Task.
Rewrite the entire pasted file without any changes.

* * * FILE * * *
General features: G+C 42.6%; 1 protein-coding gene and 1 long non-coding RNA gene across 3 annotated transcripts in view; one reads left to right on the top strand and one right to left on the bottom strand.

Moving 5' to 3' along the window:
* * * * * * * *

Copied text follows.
General features: G+C 42.6%; 1 protein-coding gene and 1 long non-coding RNA gene across 3 annotated transcripts in view; one reads left to right on the top strand and one right to left on the bottom strand.

Moving 5' to 3' along the window: